Any time the Dungeon Master is describing something in Dungeons and Dragons, it is imagined in each player's mind in a totally different way, a way that matches their developed consciousness. Good, skilled, players ask as few questions as they can to narrow this gap as much as possible.

This process of closing this gap is so difficult, the general trend in gaming has been to eliminate as much of it from the gameplay as possible.

Witness the birth of character skill gaming!

Fusing Horizons

So any time the Dungeon Master sees a player about to do something "Showing a lack of common sense; ill-considered; unwise" it is almost universally because they don't understand the situation well enough to predict the consequences of their actions. 

No one is going to not light a torch and walk into a wall in the dungeon. No savvy adventurer is just going to walk right into traps on the way to a bandit camp. No reasonable person is going to attempt a jump they have no chance of making. They are taking those actions because their perception of the situation is a different one than yours!

So what's the solution?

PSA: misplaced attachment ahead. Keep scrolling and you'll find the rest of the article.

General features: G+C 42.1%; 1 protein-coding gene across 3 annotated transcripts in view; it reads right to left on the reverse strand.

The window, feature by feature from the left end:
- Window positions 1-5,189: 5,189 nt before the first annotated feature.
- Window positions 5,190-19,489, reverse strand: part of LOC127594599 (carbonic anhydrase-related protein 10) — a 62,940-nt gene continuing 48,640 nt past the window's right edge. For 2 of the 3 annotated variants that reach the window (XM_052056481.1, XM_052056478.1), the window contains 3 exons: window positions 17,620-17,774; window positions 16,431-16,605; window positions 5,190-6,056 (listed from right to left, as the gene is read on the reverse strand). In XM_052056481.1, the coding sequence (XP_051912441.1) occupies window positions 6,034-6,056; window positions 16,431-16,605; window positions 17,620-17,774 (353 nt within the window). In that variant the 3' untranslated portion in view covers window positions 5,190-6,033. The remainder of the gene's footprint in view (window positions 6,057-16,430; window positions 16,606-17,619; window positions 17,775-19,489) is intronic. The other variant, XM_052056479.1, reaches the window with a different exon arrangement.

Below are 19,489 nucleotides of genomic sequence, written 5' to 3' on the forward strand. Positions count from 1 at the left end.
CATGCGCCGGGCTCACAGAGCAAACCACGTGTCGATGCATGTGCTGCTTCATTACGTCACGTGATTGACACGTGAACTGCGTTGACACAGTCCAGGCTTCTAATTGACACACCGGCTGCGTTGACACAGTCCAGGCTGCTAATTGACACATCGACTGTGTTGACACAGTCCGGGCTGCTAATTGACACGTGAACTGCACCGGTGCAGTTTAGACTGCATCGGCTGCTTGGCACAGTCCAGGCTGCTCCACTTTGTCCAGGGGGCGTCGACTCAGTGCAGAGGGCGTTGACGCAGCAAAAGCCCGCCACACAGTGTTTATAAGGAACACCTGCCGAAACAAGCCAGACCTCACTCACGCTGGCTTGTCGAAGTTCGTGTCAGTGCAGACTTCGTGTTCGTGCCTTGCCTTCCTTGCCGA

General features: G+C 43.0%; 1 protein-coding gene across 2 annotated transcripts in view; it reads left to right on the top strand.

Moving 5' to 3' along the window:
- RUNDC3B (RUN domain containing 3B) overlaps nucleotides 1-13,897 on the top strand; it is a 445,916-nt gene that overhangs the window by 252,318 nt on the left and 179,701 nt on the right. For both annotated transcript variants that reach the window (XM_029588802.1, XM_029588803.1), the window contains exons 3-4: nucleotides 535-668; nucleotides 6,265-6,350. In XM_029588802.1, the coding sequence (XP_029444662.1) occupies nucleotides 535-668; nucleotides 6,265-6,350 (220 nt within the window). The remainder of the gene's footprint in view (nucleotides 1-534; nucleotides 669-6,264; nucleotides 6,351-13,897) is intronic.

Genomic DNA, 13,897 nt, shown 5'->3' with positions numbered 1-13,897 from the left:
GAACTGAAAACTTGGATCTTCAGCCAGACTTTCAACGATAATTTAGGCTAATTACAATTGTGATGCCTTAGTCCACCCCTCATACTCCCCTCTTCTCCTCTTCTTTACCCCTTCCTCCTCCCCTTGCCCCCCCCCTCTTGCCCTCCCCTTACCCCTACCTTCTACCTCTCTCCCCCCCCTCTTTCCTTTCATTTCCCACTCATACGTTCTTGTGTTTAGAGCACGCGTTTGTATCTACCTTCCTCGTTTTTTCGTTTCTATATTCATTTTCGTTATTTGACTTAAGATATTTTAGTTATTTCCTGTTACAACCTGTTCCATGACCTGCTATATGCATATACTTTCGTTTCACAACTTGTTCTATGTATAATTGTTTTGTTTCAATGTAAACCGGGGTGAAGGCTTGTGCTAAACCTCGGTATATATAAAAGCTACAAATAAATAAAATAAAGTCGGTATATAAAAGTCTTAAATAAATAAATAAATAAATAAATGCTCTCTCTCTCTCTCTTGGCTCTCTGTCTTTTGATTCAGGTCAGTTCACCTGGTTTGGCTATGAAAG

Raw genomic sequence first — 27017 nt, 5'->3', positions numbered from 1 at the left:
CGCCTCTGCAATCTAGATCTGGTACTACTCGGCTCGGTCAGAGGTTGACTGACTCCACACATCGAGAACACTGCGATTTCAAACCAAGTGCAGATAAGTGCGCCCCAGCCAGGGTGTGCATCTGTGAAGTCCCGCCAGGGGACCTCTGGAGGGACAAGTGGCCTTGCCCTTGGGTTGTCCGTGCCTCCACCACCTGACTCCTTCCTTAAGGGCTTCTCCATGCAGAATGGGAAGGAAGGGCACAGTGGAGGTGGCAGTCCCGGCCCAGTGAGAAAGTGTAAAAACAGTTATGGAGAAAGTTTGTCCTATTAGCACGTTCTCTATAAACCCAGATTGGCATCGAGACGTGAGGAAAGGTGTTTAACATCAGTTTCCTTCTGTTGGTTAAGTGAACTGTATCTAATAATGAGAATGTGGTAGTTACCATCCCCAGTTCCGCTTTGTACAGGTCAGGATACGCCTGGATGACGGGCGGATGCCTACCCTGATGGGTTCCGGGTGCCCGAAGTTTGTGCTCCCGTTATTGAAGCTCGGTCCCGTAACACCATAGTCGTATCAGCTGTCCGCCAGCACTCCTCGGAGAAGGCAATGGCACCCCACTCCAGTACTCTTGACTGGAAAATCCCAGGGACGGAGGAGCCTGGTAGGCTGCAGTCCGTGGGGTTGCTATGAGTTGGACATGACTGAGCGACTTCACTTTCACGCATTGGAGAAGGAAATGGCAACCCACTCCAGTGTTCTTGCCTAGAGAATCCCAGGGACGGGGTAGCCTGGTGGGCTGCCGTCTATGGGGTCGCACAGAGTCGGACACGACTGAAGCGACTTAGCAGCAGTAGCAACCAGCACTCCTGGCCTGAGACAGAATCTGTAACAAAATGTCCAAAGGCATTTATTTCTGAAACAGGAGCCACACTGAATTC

Good Dungeon Masters usually indicate what the consequences of an action might be, no matter what action the player takes. Every single time a player does something that seems foolish to them they take a moment to make sure the player understands the situation accurately.

Often, they proceed to do the stupid thing anyway—but aware of the consequences instead of ignorant about them.


Isn't this just coaching the players? Letting them play on easy mode?

Absolutely not! 

No, no, you're wrong. You're telling them what's going to happen before they take an action!

I understand. You're the Dungeon Master. It all seems so clear to you behind the screen. How would telling them what's going to happen not be coaching?

First, the players don't know what's behind the action. 
There is a tapestry hanging on the wall. What could possibly happen?
Burning it could open a secret door. Moving it could uncover a mirror with heinous effects. It could be treasure. Undead could be hiding behind it. It could be covering a concealed door. It may be there to keep the room warm. Quick! Which of those options is true?